Rendering unto Caesar: SA doctors opt for convenience

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Nearly 70% of all births to women covered by a medical aid scheme in [b]South Africa[/b] are by Caesarean section. This is according to recent figures released by the [b]Council for Medical Schemes[/b]. ‘This is way above the international average of 18%,’ said Dr Jacques Snyman, clinical adviser to the [b]Resolution Health Medical Scheme[/b].

He said that SA rates are concerning because Caesarean sections have become elective procedures based on convenience instead of medical necessity.’ [b]University of Cape Town[/b] gynaecology Prof Lynette Denny said: ‘There are definite indications for a Caesarean section, which can be life-saving for both mother and child. But in some hospitals in Cape Town the Caesarean rate is over 90%. In my view that is a dangerous, reckless practice.’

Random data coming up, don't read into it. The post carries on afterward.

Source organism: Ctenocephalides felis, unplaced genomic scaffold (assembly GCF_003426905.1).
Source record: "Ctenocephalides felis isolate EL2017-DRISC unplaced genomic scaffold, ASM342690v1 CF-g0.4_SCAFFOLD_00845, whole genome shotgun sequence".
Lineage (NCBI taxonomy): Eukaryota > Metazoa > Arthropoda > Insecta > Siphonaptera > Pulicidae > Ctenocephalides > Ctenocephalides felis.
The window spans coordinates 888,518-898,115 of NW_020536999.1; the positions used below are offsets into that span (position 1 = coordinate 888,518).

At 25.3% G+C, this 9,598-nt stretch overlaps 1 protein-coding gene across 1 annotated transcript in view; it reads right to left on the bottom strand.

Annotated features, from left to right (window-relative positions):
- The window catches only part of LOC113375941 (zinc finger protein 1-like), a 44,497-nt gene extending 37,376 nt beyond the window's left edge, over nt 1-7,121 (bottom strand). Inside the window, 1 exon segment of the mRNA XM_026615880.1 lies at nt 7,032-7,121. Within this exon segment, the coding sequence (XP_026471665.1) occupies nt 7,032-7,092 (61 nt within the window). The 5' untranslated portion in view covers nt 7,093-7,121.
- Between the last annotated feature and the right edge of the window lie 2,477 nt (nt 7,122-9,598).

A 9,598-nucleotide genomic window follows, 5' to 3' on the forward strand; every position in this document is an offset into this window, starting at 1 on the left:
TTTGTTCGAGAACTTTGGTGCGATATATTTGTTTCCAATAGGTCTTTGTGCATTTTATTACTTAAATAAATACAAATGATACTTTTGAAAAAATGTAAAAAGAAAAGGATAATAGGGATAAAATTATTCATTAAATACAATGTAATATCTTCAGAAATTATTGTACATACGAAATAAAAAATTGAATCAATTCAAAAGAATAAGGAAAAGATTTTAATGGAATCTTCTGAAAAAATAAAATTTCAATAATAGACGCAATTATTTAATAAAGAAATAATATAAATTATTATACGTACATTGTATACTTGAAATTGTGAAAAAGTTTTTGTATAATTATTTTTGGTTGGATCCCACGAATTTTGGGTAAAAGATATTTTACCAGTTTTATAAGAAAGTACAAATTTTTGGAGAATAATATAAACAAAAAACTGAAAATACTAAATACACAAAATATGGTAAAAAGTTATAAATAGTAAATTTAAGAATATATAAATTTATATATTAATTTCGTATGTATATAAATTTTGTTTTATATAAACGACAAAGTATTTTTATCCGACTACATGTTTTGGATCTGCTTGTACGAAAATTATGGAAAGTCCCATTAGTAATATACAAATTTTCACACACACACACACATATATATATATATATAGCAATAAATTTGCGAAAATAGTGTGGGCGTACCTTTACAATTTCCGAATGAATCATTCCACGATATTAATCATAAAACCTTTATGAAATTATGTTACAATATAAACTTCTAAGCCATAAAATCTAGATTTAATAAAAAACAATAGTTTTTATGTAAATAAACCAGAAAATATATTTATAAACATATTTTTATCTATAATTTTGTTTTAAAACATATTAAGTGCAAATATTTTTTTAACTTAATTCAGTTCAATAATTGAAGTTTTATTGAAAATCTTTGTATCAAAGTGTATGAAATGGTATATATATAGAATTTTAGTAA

Gynaecologist Peter Koll, said: ‘It’s a complex argument,’ adding that research had not revealed which was the best way to give birth’. Gynaecologist Peter de Jong said the risk of litigation that doctors faced encouraged the choice of a Caesarean section.

Full report in The Times

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